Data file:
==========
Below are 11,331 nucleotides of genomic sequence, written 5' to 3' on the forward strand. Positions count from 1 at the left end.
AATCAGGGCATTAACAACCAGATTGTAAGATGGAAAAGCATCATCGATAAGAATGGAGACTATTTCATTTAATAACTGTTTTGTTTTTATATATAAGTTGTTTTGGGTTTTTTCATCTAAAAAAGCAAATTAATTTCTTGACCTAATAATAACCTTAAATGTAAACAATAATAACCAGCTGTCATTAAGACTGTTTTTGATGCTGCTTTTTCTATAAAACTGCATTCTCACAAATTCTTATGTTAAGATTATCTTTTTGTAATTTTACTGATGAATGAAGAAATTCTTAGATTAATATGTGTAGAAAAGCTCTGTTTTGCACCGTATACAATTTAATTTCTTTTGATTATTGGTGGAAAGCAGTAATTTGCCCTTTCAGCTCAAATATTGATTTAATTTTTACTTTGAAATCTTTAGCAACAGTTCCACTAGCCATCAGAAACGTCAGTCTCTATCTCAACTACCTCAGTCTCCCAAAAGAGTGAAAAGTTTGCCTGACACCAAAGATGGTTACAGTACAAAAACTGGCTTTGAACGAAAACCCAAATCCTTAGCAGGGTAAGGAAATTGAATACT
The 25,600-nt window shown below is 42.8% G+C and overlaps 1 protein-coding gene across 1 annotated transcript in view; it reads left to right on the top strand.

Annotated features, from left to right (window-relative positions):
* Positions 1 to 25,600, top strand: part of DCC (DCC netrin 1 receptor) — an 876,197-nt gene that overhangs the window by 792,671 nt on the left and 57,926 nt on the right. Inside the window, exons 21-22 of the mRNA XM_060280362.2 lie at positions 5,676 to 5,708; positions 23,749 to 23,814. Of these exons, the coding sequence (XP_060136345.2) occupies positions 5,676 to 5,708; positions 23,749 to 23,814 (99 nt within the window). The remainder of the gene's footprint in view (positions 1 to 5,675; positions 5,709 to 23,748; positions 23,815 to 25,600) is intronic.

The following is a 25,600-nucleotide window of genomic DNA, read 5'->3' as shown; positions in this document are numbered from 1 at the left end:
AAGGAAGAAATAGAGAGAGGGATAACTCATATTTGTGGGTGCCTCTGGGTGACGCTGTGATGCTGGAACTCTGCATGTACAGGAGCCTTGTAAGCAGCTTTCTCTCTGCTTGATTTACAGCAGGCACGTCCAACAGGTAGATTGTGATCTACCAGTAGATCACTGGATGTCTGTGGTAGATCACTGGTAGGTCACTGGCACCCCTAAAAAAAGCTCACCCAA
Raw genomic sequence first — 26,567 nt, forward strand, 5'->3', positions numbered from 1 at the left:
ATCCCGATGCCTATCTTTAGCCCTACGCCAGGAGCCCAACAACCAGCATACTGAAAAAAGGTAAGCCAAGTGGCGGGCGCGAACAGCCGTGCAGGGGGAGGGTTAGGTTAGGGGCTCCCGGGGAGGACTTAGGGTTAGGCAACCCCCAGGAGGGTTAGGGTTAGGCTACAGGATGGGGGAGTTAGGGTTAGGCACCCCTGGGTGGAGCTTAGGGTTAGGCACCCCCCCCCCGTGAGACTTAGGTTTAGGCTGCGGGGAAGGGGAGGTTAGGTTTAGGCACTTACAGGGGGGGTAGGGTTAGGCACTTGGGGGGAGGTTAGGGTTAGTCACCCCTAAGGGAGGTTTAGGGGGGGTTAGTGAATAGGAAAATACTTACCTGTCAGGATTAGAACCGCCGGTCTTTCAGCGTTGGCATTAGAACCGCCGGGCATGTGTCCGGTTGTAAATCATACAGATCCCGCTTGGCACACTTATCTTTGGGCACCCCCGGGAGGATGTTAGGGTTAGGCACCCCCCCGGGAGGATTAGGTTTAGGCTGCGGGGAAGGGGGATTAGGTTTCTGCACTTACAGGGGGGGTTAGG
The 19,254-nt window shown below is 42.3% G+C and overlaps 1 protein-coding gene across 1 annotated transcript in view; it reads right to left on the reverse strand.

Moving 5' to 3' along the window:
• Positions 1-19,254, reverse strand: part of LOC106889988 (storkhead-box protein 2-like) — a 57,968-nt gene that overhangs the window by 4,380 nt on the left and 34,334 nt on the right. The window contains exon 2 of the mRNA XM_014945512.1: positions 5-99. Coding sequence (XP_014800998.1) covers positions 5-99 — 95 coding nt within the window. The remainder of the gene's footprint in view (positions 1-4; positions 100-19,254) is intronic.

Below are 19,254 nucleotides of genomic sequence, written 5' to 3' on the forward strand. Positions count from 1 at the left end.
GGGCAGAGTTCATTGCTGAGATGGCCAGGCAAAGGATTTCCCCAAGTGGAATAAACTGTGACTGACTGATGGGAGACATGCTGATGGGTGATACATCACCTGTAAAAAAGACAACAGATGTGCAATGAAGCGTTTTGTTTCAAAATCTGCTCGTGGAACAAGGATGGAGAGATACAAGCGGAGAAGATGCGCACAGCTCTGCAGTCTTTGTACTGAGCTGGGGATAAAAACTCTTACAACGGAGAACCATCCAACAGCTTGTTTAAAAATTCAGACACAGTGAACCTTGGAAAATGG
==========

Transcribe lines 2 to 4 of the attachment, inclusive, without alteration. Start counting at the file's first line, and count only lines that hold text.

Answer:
AATCAGGGCATTAACAACCAGATTGTAAGATGGAAAAGCATCATCGATAAGAATGGAGACTATTTCATTTAATAACTGTTTTGTTTTTATATATAAGTTGTTTTGGGTTTTTTCATCTAAAAAAGCAAATTAATTTCTTGACCTAATAATAACCTTAAATGTAAACAATAATAACCAGCTGTCATTAAGACTGTTTTTGATGCTGCTTTTTCTATAAAACTGCATTCTCACAAATTCTTATGTTAAGATTATCTTTTTGTAATTTTACTGATGAATGAAGAAATTCTTAGATTAATATGTGTAGAAAAGCTCTGTTTTGCACCGTATACAATTTAATTTCTTTTGATTATTGGTGGAAAGCAGTAATTTGCCCTTTCAGCTCAAATATTGATTTAATTTTTACTTTGAAATCTTTAGCAACAGTTCCACTAGCCATCAGAAACGTCAGTCTCTATCTCAACTACCTCAGTCTCCCAAAAGAGTGAAAAGTTTGCCTGACACCAAAGATGGTTACAGTACAAAAACTGGCTTTGAACGAAAACCCAAATCCTTAGCAGGGTAAGGAAATTGAATACT
The 25,600-nt window shown below is 42.8% G+C and overlaps 1 protein-coding gene across 1 annotated transcript in view; it reads left to right on the top strand.

Annotated features, from left to right (window-relative positions):